Women are the fastest growing segment of the shooting and hunting world today. More women have taken up shooting sports in a serious way and the movement shows no signs of slowing down!
By Lacey Sullivan
In the past decade, the number of women owning firearms, participating in target shooting, and hunting has rapidly increased. Hunting is no longer a “man’s sport”, but instead, a sport that can be enjoyed by women and children, too. Even though it’s been almost 100 years since women faced the battle for equality, in the woods today, we are not always equal. For many, the woods are still seen as a place for men.
I have been taking part in this sport for almost ten years. Some of my favorite memories are of whitetail hunting with my grandfather and duck hunting with my father. The only other woman hunter in my family was my grandmother, and for many years, I used her rifle for good luck. I have heard stories about her outshooting men at turkey shoots, and killing the big buck the rest of the guys missed as it ran down the line. The stories of my grandmother inspired me to carry on the tradition.
As I have gotten older, I have encountered more and more women hunters. Television hunting shows are not just about men anymore, but, instead, men and their wives hunting as a team. It has become more common to see women and children on hunting shows than ever before. There are clothing lines now geared specifically for women. More programs and classes are being offered for women to learn how to shoot bows, rifles, and handguns. Programs like Becoming an Outdoors Woman (BOW), NRA Women, and the NWTF’s Women in the Outdoors, are just a few of the many programs offered to encourage female participation in the woods. We are being drawn into the sport.
“The only other woman hunter in my family was my grandmother, and for many years, I used her rifle for good luck.”
People of an older generation view women as people that belong at home taking care of the family. It goes without saying that many people of my generation don’t necessarily agree with women hunting, either. I remember when I was a little younger and my peers would ask, “Why do you hunt?” or, “How can you just go out and shoot something?” My response has been the same my entire life. It’s not about killing. My grandfather and I have had a special bond since I was a child. I took up duck hunting about three years ago because my father thoroughly enjoys it. Now it is something we can enjoy together.
Here are some statistics that show the sharp rise in female hunters over the last decade. In 2001, there were about 1.8 million women hunting in the United States. The amount of women hunters increased 85% by 2013, weighing in at 3.3 million. As of 2013, 19% of women were hunters versus 11% of men, proving that the growth rate of female hunters has outpaced that of men.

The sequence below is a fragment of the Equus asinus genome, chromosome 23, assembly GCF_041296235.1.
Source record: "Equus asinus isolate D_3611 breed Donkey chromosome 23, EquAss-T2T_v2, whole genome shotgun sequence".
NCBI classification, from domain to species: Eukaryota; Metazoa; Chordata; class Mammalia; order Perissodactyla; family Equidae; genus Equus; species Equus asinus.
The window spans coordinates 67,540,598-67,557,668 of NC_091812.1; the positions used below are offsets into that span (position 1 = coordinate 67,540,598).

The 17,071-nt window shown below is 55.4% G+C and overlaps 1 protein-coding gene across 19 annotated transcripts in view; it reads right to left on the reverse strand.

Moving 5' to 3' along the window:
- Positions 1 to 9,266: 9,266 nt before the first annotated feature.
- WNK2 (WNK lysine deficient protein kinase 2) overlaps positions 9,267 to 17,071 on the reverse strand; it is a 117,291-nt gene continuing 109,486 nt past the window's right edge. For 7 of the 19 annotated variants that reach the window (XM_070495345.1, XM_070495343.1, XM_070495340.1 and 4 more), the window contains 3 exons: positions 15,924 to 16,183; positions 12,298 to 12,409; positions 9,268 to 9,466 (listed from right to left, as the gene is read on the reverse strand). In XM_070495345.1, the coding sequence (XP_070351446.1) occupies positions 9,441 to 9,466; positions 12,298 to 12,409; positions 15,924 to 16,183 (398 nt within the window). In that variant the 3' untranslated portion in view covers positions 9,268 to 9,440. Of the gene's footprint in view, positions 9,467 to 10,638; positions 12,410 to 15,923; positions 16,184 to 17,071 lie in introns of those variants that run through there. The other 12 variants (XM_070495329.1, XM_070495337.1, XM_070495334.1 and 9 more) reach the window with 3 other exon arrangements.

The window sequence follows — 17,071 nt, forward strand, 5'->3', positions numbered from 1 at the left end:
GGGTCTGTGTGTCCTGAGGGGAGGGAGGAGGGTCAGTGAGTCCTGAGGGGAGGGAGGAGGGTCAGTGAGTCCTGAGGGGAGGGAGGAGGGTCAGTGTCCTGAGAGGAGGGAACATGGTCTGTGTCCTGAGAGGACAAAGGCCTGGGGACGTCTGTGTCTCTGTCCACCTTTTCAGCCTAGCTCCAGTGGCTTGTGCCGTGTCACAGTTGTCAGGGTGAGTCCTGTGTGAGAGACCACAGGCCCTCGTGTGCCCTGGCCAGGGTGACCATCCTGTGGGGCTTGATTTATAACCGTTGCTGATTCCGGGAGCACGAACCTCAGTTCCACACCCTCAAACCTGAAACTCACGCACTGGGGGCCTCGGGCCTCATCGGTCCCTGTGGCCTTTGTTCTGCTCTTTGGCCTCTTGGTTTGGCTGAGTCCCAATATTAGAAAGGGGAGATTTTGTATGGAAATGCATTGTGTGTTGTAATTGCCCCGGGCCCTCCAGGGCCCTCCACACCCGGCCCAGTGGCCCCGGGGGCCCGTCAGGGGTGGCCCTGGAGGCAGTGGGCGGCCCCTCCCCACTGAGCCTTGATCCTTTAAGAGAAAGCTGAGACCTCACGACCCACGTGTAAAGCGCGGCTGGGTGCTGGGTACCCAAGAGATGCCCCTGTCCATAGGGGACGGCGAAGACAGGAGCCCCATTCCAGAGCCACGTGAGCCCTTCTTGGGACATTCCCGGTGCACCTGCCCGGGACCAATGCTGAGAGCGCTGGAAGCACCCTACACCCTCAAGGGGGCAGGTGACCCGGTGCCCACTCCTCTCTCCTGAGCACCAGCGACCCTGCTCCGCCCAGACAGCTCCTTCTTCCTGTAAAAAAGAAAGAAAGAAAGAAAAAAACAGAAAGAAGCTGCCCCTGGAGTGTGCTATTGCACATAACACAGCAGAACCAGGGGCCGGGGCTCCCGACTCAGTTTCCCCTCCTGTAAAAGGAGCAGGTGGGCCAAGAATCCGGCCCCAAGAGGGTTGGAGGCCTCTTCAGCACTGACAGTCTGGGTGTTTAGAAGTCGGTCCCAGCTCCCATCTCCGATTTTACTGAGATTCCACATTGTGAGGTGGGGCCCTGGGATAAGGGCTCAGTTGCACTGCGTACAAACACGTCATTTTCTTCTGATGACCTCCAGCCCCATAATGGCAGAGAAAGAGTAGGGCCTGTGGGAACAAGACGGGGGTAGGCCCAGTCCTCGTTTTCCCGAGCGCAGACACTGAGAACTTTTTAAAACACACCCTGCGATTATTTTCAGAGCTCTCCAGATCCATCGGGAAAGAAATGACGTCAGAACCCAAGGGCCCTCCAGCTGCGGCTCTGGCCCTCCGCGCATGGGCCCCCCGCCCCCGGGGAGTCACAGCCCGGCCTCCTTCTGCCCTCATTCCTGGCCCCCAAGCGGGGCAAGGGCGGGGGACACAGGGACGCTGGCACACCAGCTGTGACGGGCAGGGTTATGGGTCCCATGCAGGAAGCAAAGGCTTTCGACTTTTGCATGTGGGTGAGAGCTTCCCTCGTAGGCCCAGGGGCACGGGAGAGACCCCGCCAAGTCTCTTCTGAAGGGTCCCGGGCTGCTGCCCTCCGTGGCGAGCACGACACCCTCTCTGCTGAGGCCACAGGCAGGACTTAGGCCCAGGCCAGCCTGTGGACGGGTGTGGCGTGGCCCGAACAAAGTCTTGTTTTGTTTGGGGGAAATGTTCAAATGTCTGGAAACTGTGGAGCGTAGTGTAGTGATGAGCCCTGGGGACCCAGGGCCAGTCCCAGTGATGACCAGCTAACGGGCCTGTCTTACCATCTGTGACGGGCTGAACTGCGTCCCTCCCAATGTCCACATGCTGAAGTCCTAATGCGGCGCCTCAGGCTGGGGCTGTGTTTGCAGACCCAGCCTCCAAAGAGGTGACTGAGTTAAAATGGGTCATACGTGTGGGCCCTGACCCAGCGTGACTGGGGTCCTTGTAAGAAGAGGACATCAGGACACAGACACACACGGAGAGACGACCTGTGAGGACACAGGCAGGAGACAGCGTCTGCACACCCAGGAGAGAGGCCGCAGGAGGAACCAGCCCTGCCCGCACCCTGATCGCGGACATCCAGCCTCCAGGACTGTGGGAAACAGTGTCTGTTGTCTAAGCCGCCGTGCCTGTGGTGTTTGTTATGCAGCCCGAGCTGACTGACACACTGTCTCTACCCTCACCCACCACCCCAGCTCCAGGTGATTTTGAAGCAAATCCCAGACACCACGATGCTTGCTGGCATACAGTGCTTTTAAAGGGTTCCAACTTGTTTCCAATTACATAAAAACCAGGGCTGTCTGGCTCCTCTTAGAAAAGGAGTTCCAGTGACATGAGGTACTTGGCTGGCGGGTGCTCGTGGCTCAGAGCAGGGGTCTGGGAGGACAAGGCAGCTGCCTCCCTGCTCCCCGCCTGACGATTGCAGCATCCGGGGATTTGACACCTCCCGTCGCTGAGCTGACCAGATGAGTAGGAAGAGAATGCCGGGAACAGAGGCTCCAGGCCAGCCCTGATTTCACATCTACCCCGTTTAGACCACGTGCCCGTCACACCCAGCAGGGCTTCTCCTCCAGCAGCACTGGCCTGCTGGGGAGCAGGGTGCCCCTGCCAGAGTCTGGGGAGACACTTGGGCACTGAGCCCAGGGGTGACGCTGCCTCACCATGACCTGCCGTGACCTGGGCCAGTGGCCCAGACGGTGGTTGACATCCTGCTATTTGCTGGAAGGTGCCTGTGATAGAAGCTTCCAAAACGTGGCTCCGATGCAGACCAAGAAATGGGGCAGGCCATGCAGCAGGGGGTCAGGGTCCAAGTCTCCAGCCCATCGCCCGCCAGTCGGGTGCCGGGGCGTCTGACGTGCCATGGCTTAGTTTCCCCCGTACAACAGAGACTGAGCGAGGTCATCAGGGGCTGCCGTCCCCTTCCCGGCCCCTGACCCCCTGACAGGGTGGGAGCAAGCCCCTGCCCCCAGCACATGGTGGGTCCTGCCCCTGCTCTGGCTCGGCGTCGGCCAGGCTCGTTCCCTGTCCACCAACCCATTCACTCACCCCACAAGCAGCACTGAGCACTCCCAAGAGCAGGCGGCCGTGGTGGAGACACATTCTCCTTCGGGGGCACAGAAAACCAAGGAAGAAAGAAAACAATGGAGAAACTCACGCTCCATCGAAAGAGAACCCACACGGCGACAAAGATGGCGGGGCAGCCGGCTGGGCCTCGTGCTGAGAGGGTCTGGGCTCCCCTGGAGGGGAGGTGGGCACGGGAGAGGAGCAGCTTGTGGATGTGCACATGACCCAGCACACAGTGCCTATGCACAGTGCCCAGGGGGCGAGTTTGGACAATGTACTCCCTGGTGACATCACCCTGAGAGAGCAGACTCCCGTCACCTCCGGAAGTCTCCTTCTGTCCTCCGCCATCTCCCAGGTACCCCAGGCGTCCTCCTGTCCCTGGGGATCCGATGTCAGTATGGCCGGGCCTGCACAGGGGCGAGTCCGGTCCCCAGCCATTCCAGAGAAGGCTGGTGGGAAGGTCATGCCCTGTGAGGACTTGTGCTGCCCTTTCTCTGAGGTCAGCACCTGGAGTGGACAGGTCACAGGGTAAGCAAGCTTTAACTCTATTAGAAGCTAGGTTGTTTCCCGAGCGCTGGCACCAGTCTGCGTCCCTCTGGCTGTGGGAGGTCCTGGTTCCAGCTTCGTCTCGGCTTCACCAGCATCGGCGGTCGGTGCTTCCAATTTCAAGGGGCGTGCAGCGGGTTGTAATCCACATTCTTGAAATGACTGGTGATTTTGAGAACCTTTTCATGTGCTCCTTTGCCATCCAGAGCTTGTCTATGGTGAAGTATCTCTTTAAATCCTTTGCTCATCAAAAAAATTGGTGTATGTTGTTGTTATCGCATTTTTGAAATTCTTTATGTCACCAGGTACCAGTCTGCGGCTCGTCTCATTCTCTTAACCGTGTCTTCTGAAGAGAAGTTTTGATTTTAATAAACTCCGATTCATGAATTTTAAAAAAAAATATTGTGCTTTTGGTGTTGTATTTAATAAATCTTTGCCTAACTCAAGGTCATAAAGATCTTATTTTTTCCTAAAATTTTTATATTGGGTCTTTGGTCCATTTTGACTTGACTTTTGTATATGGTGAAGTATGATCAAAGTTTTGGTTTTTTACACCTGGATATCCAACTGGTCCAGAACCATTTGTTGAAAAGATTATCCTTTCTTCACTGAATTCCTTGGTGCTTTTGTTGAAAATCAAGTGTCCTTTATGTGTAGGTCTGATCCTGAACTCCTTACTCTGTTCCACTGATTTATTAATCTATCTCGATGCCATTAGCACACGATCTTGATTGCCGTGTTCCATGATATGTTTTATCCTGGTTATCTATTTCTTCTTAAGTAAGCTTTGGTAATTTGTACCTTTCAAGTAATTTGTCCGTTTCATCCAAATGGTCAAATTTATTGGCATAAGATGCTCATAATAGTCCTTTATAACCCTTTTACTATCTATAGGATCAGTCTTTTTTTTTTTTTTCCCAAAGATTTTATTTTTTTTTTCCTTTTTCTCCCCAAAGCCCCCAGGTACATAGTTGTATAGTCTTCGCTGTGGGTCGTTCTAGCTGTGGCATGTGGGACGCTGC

To accompany the rise in female hunters, a sharp increase in women owning and shooting guns has also taken place. In 2013, the amount of women target shooting increased by 60% since 2001, weighing in at 5.4 million. Seventy-three percent of firearm retailers reported that women were buying guns more frequently than men in 2013. Women are signing up for shooting courses, buying guns, and spending time at the range at least once a month. The three most popular firearms purchased by women are semi-automatic pistols, revolvers, and shotguns.
“I remember when I was a little younger and my peers would ask, “Why do you hunt?” or, “How can you just go out and shoot something?” My response has been the same my entire life. It’s not about killing.”
We all know about the negative impact social media can have on hunters around the world. I speak from personal experience when I say it’s very hard to handle. Women receive criticism from the world on social media a little more than men do in general, but add in a pretty girl wearing camouflage, holding a big buck, and it sparks an entirely different debate. Melissa Bachman from the Sportman Channel’s “Winchester Deadly Passion”, received countless hate-filled emails, messages, and tweets after posting a photo of a lion she killed in Africa in 2013. She was even removed from a television show’s cast on National Geographic, because of the uprising of anti-hunting that took place.
Over the last few years, I’ve had the pleasure of introducing several of my peers to the outdoor experience. As a woman who has been hunting since childhood, I encourage everyone to take a woman or child hunting. It is often said that the youth is the next generation of hunting, but women are playing just as important a role.
EDITOR’S NOTE: Lacey Sullivan is a staff writer for Whitetail Times, the official publication of the Virginia Deer Hunters Association. In addition to feature articles, Lacey writes a regular youth column in each issue of the magazine as part of the association’s outreach program for our next generation of hunters. Readers can email Lacey at email@example.com with questions and comments!
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